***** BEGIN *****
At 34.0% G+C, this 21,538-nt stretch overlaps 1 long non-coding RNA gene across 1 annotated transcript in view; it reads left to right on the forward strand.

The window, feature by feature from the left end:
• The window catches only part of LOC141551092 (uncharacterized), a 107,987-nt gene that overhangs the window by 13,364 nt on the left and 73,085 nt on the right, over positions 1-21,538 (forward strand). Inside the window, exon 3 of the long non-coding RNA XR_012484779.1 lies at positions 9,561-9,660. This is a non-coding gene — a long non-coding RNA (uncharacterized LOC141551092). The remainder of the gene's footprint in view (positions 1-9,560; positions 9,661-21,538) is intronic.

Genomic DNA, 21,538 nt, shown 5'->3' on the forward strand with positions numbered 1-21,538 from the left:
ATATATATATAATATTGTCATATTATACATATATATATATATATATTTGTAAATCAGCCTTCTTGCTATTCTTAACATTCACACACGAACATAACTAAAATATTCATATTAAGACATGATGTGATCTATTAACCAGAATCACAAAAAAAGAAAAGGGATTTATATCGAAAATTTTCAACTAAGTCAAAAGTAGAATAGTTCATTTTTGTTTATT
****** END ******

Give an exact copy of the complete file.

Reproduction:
At 34.0% G+C, this 21,538-nt stretch overlaps 1 long non-coding RNA gene across 1 annotated transcript in view; it reads left to right on the forward strand.

The window, feature by feature from the left end:
• The window catches only part of LOC141551092 (uncharacterized), a 107,987-nt gene that overhangs the window by 13,364 nt on the left and 73,085 nt on the right, over positions 1-21,538 (forward strand). Inside the window, exon 3 of the long non-coding RNA XR_012484779.1 lies at positions 9,561-9,660. This is a non-coding gene — a long non-coding RNA (uncharacterized LOC141551092). The remainder of the gene's footprint in view (positions 1-9,560; positions 9,661-21,538) is intronic.

Genomic DNA, 21,538 nt, shown 5'->3' on the forward strand with positions numbered 1-21,538 from the left:
ATATATATATAATATTGTCATATTATACATATATATATATATATATTTGTAAATCAGCCTTCTTGCTATTCTTAACATTCACACACGAACATAACTAAAATATTCATATTAAGACATGATGTGATCTATTAACCAGAATCACAAAAAAAGAAAAGGGATTTATATCGAAAATTTTCAACTAAGTCAAAAGTAGAATAGTTCATTTTTGTTTATT